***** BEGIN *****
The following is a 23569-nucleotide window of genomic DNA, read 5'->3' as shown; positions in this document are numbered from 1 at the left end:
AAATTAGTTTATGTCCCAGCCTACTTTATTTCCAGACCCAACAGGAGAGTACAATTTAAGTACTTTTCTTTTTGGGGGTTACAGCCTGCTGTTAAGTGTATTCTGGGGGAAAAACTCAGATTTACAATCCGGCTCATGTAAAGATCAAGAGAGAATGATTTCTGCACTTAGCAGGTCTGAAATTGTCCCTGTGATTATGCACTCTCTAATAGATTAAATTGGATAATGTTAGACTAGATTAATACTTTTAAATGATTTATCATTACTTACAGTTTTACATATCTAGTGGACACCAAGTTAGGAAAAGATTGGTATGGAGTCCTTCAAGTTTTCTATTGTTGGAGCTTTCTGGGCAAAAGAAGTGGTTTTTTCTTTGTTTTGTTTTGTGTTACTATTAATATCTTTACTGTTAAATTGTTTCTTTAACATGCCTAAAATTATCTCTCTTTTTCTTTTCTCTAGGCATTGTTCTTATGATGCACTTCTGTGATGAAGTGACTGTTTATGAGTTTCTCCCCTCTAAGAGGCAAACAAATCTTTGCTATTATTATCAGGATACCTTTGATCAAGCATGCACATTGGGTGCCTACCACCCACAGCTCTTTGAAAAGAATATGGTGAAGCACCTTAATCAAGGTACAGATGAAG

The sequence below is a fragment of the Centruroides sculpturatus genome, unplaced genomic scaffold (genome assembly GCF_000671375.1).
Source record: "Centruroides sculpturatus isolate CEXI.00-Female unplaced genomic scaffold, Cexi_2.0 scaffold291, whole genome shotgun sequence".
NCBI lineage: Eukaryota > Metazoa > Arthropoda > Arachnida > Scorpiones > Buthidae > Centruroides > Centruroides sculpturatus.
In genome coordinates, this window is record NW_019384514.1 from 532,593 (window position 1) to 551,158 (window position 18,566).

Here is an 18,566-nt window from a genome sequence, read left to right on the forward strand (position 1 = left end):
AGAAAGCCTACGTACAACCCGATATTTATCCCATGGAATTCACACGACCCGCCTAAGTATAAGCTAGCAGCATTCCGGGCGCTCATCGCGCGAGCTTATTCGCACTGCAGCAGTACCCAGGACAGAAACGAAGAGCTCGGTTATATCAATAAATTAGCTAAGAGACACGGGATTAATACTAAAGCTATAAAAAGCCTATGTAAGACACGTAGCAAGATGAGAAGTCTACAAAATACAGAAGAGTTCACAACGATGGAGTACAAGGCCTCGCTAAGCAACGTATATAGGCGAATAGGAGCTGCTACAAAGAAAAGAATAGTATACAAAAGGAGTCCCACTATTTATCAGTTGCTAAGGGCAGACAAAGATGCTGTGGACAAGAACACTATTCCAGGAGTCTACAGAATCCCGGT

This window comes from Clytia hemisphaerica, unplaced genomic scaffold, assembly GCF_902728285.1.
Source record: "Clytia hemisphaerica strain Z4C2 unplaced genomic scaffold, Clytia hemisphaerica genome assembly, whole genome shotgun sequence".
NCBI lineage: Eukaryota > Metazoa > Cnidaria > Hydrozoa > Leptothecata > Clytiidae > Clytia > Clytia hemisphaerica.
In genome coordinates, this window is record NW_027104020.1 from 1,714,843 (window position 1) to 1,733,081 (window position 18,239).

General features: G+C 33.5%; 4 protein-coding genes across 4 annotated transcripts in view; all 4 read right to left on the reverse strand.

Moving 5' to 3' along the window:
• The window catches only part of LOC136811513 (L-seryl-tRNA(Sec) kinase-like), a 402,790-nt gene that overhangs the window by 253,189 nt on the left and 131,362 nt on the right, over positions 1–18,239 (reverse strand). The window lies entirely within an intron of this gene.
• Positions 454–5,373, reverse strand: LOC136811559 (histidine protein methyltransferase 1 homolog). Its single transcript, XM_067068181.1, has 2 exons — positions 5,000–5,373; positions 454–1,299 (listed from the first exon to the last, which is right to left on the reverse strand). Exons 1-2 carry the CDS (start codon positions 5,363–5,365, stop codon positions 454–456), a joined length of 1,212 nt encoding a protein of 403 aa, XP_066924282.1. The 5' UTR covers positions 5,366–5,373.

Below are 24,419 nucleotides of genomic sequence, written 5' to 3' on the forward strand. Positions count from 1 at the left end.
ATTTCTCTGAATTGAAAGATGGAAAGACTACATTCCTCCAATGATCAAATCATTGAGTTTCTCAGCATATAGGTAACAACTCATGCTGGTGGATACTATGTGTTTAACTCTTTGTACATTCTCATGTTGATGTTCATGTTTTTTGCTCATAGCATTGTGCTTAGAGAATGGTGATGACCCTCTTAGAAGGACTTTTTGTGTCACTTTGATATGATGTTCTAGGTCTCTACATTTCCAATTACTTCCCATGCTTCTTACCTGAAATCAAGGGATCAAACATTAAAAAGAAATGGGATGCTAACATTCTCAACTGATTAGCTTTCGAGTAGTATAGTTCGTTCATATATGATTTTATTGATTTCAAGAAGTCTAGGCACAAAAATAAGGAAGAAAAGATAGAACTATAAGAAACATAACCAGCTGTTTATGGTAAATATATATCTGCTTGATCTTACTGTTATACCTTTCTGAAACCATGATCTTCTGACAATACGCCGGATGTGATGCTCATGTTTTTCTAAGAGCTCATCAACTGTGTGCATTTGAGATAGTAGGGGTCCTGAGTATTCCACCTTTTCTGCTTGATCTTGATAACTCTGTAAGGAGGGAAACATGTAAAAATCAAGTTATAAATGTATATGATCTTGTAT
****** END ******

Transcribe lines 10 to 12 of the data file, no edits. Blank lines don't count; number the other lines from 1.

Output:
Source record: "Clytia hemisphaerica strain Z4C2 unplaced genomic scaffold, Clytia hemisphaerica genome assembly, whole genome shotgun sequence".
NCBI lineage: Eukaryota > Metazoa > Cnidaria > Hydrozoa > Leptothecata > Clytiidae > Clytia > Clytia hemisphaerica.
In genome coordinates, this window is record NW_027104020.1 from 1,714,843 (window position 1) to 1,733,081 (window position 18,239).